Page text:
Johannesburg - Head of Finance at Eskom's primary energy division, Snehal Nagar, on Tuesday testified on how he was instructed to make a R659 million pre-payment for coal to Gupta's Tegeta Resources within three hours without following Eskom processes.
Nagar, a chartered accountant, told the state capture commission of inquiry that the Tegeta payment request from disgraced former CFO Anoj Singh was meant to ''fool the system'' as the Eskom system required that goods be received, in this case, coal, before any payment could be made.
According to documents before the commission, the Eskom tender board met on 11 April 2016 at 9pm to approve the Tegeta pre-payment.
The pro-forma invoice for R659 million was emailed to Nagar by Ayanda Nteta on 12 April to effect the payment. Meanwhile, the Tegeta board met the following day on 13 April to finalise the deal, the same day payment was made to the Gupta company.
Nagar said on the same day, he received a call from Maya Naidoo, who worked in the office of former CFO Anoj Singh, to forward payment to Tegeta within two to three hours, but did not explain what the money was for. At that time, he was not aware that the tender board agreed to pay Tegeta, or that the R659 million was a pre-payment, Nagar said.
"I requested her to formalise the instruction and send supporting documentation so that other legs such as Eskom treasury can be on board. There was no discussion on prepayment during that phone call... it was ''you need to make payment today''... the details of transactions only emerged much later."
Commission chairman Deputy Chief Justice Raymond Zondo asked Nagar if it was the norm at Eskom to make such a huge amount of payments urgently and within three hours.
Nagar told Zondo that it was the first time such an instruction was carried out without following processes. He explained the various different stages of managing payment requests and contracts, which takes longer and involves different people with documents scrutinised and certified.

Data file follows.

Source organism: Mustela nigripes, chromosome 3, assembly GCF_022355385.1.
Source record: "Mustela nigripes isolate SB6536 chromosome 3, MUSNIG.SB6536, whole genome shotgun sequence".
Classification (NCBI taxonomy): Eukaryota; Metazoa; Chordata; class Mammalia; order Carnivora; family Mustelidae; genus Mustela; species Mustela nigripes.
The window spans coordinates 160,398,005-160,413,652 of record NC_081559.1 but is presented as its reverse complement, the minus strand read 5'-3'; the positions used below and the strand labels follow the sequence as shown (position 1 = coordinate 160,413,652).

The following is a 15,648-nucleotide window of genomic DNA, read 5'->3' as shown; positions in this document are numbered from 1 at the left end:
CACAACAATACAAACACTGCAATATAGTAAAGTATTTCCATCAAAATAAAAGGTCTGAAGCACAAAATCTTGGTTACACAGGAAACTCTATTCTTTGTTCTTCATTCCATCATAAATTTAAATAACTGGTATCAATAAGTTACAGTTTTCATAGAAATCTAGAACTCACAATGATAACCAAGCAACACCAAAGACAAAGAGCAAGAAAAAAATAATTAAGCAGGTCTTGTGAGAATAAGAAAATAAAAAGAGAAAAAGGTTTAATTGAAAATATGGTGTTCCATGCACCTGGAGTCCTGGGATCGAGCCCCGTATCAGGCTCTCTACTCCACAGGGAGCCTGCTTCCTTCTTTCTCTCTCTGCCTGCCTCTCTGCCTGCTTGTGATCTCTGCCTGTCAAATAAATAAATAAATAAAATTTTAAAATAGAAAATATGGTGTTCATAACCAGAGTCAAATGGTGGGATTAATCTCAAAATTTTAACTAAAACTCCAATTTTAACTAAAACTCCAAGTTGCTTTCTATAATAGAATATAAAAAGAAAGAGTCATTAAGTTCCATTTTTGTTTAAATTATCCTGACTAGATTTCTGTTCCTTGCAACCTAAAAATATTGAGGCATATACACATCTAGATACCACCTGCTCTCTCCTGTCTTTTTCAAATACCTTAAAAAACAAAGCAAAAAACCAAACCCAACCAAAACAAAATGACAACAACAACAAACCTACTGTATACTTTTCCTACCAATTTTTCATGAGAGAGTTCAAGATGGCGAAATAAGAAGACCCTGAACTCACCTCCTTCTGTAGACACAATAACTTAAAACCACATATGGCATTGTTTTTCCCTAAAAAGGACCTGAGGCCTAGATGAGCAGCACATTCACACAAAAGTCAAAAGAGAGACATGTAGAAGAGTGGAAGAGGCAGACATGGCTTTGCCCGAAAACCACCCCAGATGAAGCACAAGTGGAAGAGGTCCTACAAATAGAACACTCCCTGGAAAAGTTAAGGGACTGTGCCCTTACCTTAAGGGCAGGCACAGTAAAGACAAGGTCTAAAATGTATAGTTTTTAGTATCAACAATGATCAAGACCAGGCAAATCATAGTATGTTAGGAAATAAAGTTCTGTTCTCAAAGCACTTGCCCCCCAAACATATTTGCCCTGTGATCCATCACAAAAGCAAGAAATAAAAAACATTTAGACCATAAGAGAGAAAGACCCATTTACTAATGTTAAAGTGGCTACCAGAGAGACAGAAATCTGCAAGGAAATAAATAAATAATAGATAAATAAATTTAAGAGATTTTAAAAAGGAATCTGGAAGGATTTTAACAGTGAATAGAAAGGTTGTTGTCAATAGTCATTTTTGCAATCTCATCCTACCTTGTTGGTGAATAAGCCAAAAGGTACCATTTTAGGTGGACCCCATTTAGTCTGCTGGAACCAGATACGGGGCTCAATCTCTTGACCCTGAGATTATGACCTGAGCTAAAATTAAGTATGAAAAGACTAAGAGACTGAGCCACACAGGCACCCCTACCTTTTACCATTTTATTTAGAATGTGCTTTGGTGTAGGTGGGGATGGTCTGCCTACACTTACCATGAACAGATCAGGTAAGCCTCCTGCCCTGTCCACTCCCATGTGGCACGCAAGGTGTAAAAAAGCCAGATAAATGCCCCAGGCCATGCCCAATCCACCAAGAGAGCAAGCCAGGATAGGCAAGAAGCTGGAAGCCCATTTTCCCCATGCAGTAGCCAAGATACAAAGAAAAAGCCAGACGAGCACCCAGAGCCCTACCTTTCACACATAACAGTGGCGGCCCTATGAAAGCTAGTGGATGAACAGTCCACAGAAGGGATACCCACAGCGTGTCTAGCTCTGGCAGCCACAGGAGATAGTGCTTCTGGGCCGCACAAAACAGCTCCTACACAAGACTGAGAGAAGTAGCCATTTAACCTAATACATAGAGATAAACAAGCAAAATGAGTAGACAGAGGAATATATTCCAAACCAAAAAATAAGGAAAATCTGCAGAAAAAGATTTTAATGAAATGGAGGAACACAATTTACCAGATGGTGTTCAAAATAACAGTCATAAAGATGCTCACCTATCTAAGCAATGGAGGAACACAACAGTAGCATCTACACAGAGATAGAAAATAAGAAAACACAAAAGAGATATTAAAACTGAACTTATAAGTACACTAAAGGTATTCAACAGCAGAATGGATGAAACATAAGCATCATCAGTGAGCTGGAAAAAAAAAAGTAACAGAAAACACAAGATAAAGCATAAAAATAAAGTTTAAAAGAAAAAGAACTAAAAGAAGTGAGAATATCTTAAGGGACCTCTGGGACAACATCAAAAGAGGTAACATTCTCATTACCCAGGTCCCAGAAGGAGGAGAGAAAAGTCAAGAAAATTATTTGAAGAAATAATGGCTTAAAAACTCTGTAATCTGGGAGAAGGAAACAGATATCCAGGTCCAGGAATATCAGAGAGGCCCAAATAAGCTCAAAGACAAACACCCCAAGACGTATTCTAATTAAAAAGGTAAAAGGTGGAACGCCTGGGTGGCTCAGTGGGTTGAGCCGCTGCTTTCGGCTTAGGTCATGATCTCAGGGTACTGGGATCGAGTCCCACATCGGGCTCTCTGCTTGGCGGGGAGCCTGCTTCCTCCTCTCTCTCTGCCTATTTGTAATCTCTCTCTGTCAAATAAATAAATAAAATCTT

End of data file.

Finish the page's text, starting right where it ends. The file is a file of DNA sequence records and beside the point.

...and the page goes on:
Evidence leader Advocate Phillip Mokoena asked Nagar if Eskom had budgeted for the Tegeta payment.
Nagar replied: "We do not budget for prepayments... we budget to buy coal. These are not the same. In this case, you are almost fooling the system... It is outside the normal way of doing things. The system usually requires goods to be received prior to any payment being made."
Former Eskom head of generation signed off the R659 million to Tegeta with Singh as the witness. To comply with payment system requirements, an approval was sought. Nagar said the team amended a purchase order on the Brakfontein Colliery contract, another Gupta company.
"Payment was effected to Tegeta against the Brakfontein coal contract, after the payment was made, the correct process was followed, and the Brakfontein payment was reversed."
Zondo asked why was it seemed easier to utilise no other company but Brakfontein for the pre-payment. Nagar said Brakfontein was an easier contract to use as it was already in the system and supplying coal to Eskom, and there was no need for other people to be involved as is the case with a new contract.''
Nagar said the transaction was irregular, but that he and his team had to follow instructions from the ''highest office.'' A lot of people asked questions on the Tegeta payment and received vague answers, said Nagar.
"Not following instructions was unheard of at Eskom. The Tegeta pre-payment was certainly startling and intriguing but I think it was, at that time, all about 'let's carry out the instruction', we can worry about the story later," he said.
Nteta, who headed Eskom's fuel sourcing at its primary energy division at the time, was found to have worked alongside Makoko, Singh and other executives to aid and abet the Gupta family at the detriment of Eskom. The Fundudzi Forensic Services probe sanctioned by the National Treasury found that the R659 million payment to Tegeta was done so that the Guptas could meet a R2.1 billion deadline required to purchase Optimum Coal from Glencore. Guptas' Oakbay Investments was R600 million short and had unsuccessfully tried to source funding from banks and other lenders, and Eskom came to the rescue.
The state capture commission of inquiry continues to hear evidence on the corruption and the capture of Eskom, with some of its executives, the Gupta family, former president Jacob Zuma, some of his cabinet members and his son Duduzane at the centre of the ongoing state capture probe.
African News Agency (ANA)